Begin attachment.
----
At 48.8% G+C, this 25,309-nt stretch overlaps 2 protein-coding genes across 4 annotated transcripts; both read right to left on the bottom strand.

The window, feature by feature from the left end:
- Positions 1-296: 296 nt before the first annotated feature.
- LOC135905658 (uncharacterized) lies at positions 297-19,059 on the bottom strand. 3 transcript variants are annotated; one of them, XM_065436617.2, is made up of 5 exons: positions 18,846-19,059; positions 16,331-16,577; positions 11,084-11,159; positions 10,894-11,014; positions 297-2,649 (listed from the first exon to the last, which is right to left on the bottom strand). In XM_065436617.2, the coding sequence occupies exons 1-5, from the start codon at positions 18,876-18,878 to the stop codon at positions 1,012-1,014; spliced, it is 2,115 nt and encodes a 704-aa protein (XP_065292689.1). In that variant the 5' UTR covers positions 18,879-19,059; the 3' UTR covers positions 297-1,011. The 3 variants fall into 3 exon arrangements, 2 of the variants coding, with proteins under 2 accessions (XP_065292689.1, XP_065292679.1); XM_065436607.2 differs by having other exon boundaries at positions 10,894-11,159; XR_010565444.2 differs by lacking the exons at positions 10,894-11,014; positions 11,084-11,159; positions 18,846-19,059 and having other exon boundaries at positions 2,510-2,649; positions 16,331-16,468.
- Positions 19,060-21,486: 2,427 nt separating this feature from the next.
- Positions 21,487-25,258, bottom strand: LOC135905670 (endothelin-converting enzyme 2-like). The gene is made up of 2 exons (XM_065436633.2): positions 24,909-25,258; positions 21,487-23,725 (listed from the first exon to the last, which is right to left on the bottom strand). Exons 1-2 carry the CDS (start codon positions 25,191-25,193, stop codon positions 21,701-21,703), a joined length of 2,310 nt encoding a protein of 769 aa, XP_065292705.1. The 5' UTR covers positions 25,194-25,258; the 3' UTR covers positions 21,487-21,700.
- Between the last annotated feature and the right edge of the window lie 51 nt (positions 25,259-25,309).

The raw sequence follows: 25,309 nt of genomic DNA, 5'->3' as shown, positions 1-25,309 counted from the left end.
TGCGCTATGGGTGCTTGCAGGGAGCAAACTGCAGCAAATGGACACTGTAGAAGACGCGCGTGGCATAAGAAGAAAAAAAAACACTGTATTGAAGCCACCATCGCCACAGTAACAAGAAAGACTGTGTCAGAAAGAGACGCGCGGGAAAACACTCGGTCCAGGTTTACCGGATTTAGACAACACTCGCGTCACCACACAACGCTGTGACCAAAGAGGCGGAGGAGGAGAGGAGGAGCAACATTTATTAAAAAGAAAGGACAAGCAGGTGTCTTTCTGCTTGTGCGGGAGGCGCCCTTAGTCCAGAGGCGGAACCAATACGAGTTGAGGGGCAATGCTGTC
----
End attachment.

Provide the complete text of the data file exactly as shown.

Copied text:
At 48.8% G+C, this 25,309-nt stretch overlaps 2 protein-coding genes across 4 annotated transcripts; both read right to left on the bottom strand.

The window, feature by feature from the left end:
- Positions 1-296: 296 nt before the first annotated feature.
- LOC135905658 (uncharacterized) lies at positions 297-19,059 on the bottom strand. 3 transcript variants are annotated; one of them, XM_065436617.2, is made up of 5 exons: positions 18,846-19,059; positions 16,331-16,577; positions 11,084-11,159; positions 10,894-11,014; positions 297-2,649 (listed from the first exon to the last, which is right to left on the bottom strand). In XM_065436617.2, the coding sequence occupies exons 1-5, from the start codon at positions 18,876-18,878 to the stop codon at positions 1,012-1,014; spliced, it is 2,115 nt and encodes a 704-aa protein (XP_065292689.1). In that variant the 5' UTR covers positions 18,879-19,059; the 3' UTR covers positions 297-1,011. The 3 variants fall into 3 exon arrangements, 2 of the variants coding, with proteins under 2 accessions (XP_065292689.1, XP_065292679.1); XM_065436607.2 differs by having other exon boundaries at positions 10,894-11,159; XR_010565444.2 differs by lacking the exons at positions 10,894-11,014; positions 11,084-11,159; positions 18,846-19,059 and having other exon boundaries at positions 2,510-2,649; positions 16,331-16,468.
- Positions 19,060-21,486: 2,427 nt separating this feature from the next.
- Positions 21,487-25,258, bottom strand: LOC135905670 (endothelin-converting enzyme 2-like). The gene is made up of 2 exons (XM_065436633.2): positions 24,909-25,258; positions 21,487-23,725 (listed from the first exon to the last, which is right to left on the bottom strand). Exons 1-2 carry the CDS (start codon positions 25,191-25,193, stop codon positions 21,701-21,703), a joined length of 2,310 nt encoding a protein of 769 aa, XP_065292705.1. The 5' UTR covers positions 25,194-25,258; the 3' UTR covers positions 21,487-21,700.
- Between the last annotated feature and the right edge of the window lie 51 nt (positions 25,259-25,309).

The raw sequence follows: 25,309 nt of genomic DNA, 5'->3' as shown, positions 1-25,309 counted from the left end.
TGCGCTATGGGTGCTTGCAGGGAGCAAACTGCAGCAAATGGACACTGTAGAAGACGCGCGTGGCATAAGAAGAAAAAAAAACACTGTATTGAAGCCACCATCGCCACAGTAACAAGAAAGACTGTGTCAGAAAGAGACGCGCGGGAAAACACTCGGTCCAGGTTTACCGGATTTAGACAACACTCGCGTCACCACACAACGCTGTGACCAAAGAGGCGGAGGAGGAGAGGAGGAGCAACATTTATTAAAAAGAAAGGACAAGCAGGTGTCTTTCTGCTTGTGCGGGAGGCGCCCTTAGTCCAGAGGCGGAACCAATACGAGTTGAGGGGCAATGCTGTC